It would be easy to miss. Midway through an otherwise worthy report on debates over manufacturing within the White House, a brief but troubling blemish: unexamined, un-rebutted spin. “Romney and Republicans,” wrote the Washington Post, “say there is already an example of Obama’s manufacturing program at work—the ‘green jobs’ program that benefited political donors and lobbyists, such as the backers of the failed solar energy company Solyndra.” A Martian reading the article would come away imagining that Solyndra was a Grade A scandal, and “green jobs” itself was a discredited hoax. Unfortunately, by now the average US news consumer may have that impression too. And Republicans are counting on it.
Reeling from the controversy over his “retroactive” Bain resignation, this week Mitt Romney is mounting a counter-attack. Rather than his own vulture capitalist credentials, Romney wants to talk about the supposed “crony capitalism” of the president, with Solyndra as Exhibit A. Yesterday, the campaign debuted a new ad warning that, “Obama is giving taxpayer dollars to big donors and then watching them lose it.” GOP Senator Ron Johnson went further, comparing green energy investment to Soviet communism, “the lessons of the Soviet Union.” In December, the conservative writer Conn Carroll posited that this election will be about “Bain vs Solyndra.” Wishful thinking? Too soon to tell.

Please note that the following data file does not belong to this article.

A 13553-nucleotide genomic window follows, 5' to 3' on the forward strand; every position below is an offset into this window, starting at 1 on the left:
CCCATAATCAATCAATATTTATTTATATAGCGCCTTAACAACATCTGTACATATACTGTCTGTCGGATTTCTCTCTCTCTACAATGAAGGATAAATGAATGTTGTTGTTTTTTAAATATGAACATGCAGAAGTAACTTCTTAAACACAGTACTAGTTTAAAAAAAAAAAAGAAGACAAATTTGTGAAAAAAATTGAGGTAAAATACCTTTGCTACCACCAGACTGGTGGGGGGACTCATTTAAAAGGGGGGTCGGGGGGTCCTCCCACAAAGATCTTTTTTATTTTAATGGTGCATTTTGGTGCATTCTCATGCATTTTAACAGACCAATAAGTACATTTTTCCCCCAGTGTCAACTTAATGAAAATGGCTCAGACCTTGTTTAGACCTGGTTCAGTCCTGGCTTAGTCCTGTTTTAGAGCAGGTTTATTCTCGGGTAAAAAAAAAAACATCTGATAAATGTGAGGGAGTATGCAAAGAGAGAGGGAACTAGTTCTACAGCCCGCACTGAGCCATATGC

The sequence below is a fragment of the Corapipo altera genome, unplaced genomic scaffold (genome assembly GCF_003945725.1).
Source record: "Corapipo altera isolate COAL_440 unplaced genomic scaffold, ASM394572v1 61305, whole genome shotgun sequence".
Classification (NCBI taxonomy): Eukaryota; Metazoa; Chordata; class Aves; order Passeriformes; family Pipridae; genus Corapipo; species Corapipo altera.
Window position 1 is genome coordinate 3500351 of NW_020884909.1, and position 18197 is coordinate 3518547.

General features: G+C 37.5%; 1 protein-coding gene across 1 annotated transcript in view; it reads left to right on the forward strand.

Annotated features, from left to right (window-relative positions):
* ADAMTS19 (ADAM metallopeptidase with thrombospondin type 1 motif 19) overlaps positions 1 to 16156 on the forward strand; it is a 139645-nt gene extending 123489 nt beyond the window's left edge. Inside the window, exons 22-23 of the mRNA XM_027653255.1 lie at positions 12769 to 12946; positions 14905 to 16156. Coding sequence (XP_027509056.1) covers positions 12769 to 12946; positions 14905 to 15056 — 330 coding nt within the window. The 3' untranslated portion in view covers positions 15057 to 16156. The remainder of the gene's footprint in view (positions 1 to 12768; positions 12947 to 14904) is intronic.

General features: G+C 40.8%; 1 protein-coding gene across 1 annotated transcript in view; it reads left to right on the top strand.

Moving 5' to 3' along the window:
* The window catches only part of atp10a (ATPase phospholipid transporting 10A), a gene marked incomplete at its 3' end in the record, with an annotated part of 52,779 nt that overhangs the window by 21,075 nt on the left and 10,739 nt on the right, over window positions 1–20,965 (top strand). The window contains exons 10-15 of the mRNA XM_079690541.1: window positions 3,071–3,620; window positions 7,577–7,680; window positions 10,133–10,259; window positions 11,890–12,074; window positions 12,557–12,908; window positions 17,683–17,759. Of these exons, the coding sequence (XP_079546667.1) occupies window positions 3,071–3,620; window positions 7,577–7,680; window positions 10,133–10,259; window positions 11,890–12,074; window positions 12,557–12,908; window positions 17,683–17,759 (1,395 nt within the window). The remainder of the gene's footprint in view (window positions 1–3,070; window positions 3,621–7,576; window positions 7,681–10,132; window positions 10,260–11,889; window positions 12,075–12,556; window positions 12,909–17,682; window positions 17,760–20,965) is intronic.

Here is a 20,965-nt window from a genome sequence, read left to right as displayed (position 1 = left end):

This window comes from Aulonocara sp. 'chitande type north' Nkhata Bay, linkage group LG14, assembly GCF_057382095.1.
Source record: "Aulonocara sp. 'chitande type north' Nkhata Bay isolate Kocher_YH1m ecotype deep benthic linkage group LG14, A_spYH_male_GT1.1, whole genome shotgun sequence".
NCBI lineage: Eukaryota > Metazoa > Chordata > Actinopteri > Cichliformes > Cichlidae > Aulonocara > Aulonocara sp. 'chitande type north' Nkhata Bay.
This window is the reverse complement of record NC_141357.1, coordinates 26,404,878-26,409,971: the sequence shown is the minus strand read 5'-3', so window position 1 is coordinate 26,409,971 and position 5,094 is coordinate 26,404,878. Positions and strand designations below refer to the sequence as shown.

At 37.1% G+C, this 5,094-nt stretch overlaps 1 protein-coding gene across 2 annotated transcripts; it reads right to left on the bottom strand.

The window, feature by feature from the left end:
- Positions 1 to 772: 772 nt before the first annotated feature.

In the right-wing telling—shamefully reinforced by much of the mainstream reporting—Solyndra is the perfect scandal: tree-hugging environmentalists, liberal millionaire hypocrites and big government central planning. If it didn’t exist, they’d have to invent it. In fact, they basically did.
Some facts are in order. As the indispensable David Roberts noted last fall at Grist, “One sign of Republicans’ success in hyping the Solyndra scandal is that they’ve got everybody calling it a scandal. Despite the turgid atmospherics, though, there still hasn’t been any official wrongdoing established or even charged.” Continuing a process begun under President Bush, the Obama Energy Department guaranteed a $535 million loan to Solyndra; the solar start-up failed. That loan was 3 percent of the loan guarantee program. Congress budgeted more than enough money for some of the start-ups to fail, as some start-ups do. Republican outrage rides on the insistence that Solyndra got the loan as political payback. But after a year of hearings, twenty-six witnesses and 187,000 documents from the White House, all Republicans have to show for it are some context-less quotes and a lot of baseless assertions.